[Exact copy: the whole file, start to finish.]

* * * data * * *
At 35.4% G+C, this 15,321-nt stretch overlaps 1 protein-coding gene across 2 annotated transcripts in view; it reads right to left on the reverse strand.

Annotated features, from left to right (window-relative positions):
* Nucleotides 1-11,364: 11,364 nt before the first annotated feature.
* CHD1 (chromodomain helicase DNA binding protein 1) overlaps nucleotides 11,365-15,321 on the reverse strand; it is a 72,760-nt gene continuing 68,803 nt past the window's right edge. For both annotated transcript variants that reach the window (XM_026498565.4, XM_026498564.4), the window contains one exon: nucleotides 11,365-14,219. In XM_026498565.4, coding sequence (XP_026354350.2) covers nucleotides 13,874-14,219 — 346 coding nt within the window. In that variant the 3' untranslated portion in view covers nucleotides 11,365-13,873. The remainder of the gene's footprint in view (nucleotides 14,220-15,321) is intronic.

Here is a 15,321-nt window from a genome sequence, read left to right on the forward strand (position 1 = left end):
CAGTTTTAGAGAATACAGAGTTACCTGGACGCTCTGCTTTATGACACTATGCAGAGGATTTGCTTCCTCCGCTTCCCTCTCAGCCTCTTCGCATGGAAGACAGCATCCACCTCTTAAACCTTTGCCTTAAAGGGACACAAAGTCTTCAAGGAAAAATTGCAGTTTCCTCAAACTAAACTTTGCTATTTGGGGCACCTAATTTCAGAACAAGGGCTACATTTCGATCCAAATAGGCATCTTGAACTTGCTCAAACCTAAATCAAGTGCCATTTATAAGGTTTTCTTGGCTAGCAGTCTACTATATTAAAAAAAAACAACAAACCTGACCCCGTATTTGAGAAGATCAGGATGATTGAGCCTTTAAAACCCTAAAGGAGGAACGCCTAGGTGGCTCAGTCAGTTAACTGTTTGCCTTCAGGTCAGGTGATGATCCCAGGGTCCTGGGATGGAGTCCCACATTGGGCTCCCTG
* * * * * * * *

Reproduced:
At 35.4% G+C, this 15,321-nt stretch overlaps 1 protein-coding gene across 2 annotated transcripts in view; it reads right to left on the reverse strand.

Annotated features, from left to right (window-relative positions):
* Nucleotides 1-11,364: 11,364 nt before the first annotated feature.
* CHD1 (chromodomain helicase DNA binding protein 1) overlaps nucleotides 11,365-15,321 on the reverse strand; it is a 72,760-nt gene continuing 68,803 nt past the window's right edge. For both annotated transcript variants that reach the window (XM_026498565.4, XM_026498564.4), the window contains one exon: nucleotides 11,365-14,219. In XM_026498565.4, coding sequence (XP_026354350.2) covers nucleotides 13,874-14,219 — 346 coding nt within the window. In that variant the 3' untranslated portion in view covers nucleotides 11,365-13,873. The remainder of the gene's footprint in view (nucleotides 14,220-15,321) is intronic.

Here is a 15,321-nt window from a genome sequence, read left to right on the forward strand (position 1 = left end):
CAGTTTTAGAGAATACAGAGTTACCTGGACGCTCTGCTTTATGACACTATGCAGAGGATTTGCTTCCTCCGCTTCCCTCTCAGCCTCTTCGCATGGAAGACAGCATCCACCTCTTAAACCTTTGCCTTAAAGGGACACAAAGTCTTCAAGGAAAAATTGCAGTTTCCTCAAACTAAACTTTGCTATTTGGGGCACCTAATTTCAGAACAAGGGCTACATTTCGATCCAAATAGGCATCTTGAACTTGCTCAAACCTAAATCAAGTGCCATTTATAAGGTTTTCTTGGCTAGCAGTCTACTATATTAAAAAAAAACAACAAACCTGACCCCGTATTTGAGAAGATCAGGATGATTGAGCCTTTAAAACCCTAAAGGAGGAACGCCTAGGTGGCTCAGTCAGTTAACTGTTTGCCTTCAGGTCAGGTGATGATCCCAGGGTCCTGGGATGGAGTCCCACATTGGGCTCCCTG